Tooele Transcript Bulletin (Tooele, UT)
Posted on September 2, 2003
By Michael Rigert
It’s that time of the year again when students return to classes, football games capture fans’ attention — and Russian delegations journey to Tooele? That’s right. For the second year in a row a delegation of five Russian leaders will be spending a week in Tooele City in an international exchange aimed at sharing ideas and bringing the two nations closer together.
Economic development will be the focus of the Sept. 4-12 visit by senior local officials and non-governmental organization leaders from Tooele’s Russian Sister City, Kambarka, located in the Russian state called the Udmurt Republic.
A Sister City partnership agreement between Tooele and Kambarka was signed in May 2002 when Tooele Mayor Charlie Roberts visited Kambarka. This will be the first visit of Kambarka’s mayor to Tooele. The two cities are comparable in size, with approximately 17,000 citizens residing in Kambarka and 24,000 in Tooele. They face similar environmental challenges and have comparable economic potential.
The five-person delegation includes Georgiy Kislov, mayor of Kambarka and head of the Kambarka District administration; Vladimir Novikov, the director of an information and analysis center that works to increase public awareness of chemical weapons destruction issues; Nadezhda Dolmatova, executive administrator of the Kambarka District Council; and Konstantin Dyakov, secretary of the Voters Union. Yuliya Krotova, a tutor of English from Vladivostok, is accompanying the group as a facilitator.
“We’re excited to have Mayor Kislov and the delegates in town,” Mayor Roberts said. “They’ll have an opportunity to meet with a lot of Tooele citizens and I’m confident they’ll receive a warm Tooele welcome. It will be a great experience for all involved. The program has strengthened the ties between Tooele and Kambarka and will for years to come.”
The Russian group will be hosted in Tooele as part of the Open World Program, managed by the Open World Leadership Center, an independent federal agency located at the Library of Congress. Open World builds mutual understanding between the United States and the Russian Federation by enabling the new generation of Russian leaders to experience American democratic and free enterprise practices firsthand and to exchange views with their American counterparts. Mayor Roberts said local sponsors would be providing most of the meals while the delegation would have breakfast with their Tooele host families.
“(Their visit) is at no charge to city taxpayers,” he said.
The professional program for the Russian group has been developed to reflect these similarities and contribute to the sharing of experience in the areas of business development, city administration, medical care, community and international networking and the impacts upon both cities of being located near chemical weapons stockpiles.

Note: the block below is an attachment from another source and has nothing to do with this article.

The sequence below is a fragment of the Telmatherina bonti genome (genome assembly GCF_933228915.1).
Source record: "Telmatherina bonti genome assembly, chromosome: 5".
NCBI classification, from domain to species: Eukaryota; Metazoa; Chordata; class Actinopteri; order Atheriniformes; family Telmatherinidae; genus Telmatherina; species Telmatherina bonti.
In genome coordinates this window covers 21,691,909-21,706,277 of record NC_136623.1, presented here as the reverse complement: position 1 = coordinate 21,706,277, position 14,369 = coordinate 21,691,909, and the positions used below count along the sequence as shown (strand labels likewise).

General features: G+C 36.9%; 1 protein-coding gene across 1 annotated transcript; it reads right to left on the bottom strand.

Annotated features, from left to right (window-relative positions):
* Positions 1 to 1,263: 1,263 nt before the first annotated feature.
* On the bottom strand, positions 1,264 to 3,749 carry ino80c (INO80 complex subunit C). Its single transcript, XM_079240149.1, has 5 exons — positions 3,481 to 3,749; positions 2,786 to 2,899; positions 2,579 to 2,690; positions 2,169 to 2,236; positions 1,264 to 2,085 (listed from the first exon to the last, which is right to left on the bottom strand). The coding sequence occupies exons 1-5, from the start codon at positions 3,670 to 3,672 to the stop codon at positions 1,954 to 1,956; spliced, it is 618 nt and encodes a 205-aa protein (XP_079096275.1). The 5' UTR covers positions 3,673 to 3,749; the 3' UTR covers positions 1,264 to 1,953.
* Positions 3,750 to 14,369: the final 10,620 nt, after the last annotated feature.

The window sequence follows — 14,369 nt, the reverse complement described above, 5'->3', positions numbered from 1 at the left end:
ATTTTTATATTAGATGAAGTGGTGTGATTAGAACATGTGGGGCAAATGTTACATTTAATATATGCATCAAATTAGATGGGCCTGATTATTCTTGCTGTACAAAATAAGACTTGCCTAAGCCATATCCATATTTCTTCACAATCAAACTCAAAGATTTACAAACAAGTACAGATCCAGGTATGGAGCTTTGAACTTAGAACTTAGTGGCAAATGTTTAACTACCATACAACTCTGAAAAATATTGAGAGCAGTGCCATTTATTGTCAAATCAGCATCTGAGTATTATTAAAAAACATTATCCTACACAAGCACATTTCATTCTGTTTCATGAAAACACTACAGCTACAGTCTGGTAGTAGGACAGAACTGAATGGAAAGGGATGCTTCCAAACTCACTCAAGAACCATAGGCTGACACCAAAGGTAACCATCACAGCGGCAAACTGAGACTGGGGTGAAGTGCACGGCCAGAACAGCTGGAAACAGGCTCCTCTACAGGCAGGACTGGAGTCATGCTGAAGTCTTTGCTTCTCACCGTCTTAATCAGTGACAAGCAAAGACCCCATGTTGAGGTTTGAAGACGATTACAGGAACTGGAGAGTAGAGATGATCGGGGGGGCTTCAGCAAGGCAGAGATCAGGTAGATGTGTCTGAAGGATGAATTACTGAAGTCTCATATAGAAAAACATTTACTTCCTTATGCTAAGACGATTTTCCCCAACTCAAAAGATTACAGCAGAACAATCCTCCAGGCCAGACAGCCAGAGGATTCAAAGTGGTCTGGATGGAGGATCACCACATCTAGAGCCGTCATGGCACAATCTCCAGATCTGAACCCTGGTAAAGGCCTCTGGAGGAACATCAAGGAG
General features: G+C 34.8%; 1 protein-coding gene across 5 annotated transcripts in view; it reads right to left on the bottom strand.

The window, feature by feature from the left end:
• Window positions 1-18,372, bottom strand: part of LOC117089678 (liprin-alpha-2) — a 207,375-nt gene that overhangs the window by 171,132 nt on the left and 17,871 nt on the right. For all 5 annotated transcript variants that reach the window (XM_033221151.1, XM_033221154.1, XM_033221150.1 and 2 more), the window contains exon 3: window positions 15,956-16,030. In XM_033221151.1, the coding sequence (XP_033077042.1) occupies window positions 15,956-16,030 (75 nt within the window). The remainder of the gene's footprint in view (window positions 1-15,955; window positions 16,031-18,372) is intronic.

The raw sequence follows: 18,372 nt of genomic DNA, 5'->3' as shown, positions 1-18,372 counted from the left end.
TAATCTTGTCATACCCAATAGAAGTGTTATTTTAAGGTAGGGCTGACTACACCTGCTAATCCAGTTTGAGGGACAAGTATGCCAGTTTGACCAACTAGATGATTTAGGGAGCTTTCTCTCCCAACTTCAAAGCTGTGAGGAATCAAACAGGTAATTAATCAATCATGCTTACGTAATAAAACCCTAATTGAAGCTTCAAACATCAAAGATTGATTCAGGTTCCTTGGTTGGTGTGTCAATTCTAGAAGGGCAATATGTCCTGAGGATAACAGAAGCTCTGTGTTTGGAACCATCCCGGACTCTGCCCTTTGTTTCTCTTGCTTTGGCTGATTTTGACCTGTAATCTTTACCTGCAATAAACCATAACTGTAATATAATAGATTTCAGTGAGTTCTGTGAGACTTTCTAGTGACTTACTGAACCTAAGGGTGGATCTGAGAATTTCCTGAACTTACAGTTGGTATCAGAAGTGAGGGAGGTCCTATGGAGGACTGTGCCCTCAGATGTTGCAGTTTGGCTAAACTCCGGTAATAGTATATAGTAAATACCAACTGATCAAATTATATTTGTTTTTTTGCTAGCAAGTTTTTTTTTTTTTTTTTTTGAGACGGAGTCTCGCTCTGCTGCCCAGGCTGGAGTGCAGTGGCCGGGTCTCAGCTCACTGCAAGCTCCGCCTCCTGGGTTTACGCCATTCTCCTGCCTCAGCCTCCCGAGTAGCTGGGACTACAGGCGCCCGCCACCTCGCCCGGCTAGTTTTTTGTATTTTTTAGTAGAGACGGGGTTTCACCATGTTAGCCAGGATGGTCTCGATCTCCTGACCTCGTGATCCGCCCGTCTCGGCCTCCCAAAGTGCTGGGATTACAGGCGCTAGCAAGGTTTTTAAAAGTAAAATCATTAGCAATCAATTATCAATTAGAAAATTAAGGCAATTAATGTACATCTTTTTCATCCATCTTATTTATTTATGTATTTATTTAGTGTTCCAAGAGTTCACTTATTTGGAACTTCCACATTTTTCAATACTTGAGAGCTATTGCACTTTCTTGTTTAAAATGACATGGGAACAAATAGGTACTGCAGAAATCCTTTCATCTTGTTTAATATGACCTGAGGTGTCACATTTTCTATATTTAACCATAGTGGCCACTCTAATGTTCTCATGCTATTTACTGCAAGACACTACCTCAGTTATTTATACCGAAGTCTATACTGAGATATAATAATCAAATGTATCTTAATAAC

The delegation will spend half a day at Tooele’s city hall examining city operations as well as the way local government and businesses work together to promote economic development. Tooele participants will include Mayor Roberts; Dori Wilkinson, board director of the Tooele County Chamber of Commerce; Randy Sant, the city’s economic development consultant; Shannon Walter, Tooele’s downtown revitalization officer; and Mark Smith, Utah Industrial Depot’s asset manager.
A visit to the Utah Small Business Development Center in Sandy, operated within the framework of a federal program managed by the Small Business Administration, will put these issues into a practical perspective.
A roundtable discussion and luncheon with members of the Tooele Chamber of Commerce, as well as meetings with local business executives and small enterprise owners, will give the Russians an opportunity to compare notes on the strategic and tactical aspects of business start-up and development. The group will visit Transcript-Bulletin Publishing, Mountain West Medical Center, Detroit Diesel, Tooele Dental Associates, Ad-vantage Design, Sew Sweet and Log Furniture Inc.
An important part of the visit will be devoted to various aspects of chemical weapons storage and disposal, an issue equally important for both cities.
The Russians will participate in a question and answer session at the Tooele Chemical Stockpile Outreach Office and learn firsthand about Tooele’s programs at the county’s Emergency Operations Center along with observing the annual emergency exercise.
“They’ll get a broad brush of Tooele and Utah culture in the short amount of time they’re here,” Mayor Roberts said. “They’ve got a very busy schedule.”
Jennifer Andelin of International Hosting has organized the Russians’ visit. This is the second time Tooele has hosted an Open World delegation, the previous exchange was conducted by Andelin a year ago and focused on environmental issues.
International Hosting is the local partner of the Academy for Educational Development (AED), which has received a grant from the Open World Leadership Center to administer this and similar exchanges in 2003. AED is an independent nonprofit organization with expertise in education, research, training, policy analysis, and innovative program design and management.
The Open World Program is a unique, nonpartisan initiative of the U.S. Congress. Over 7,000 Open World participants from all 89 Russian regions have been hosted in all 50 U.S. states since the program’s inception in 1999. Delegates range from members of the Russian parliament to mayors, from innovative nonprofit directors to experienced journalists, and from political party activists to regional administrators. In addition to its economic development theme, Open World sponsors visits focus on rule of law, education reform, the environment, federalism, health, women as leaders and youth issues.
[Reprinted with Permission]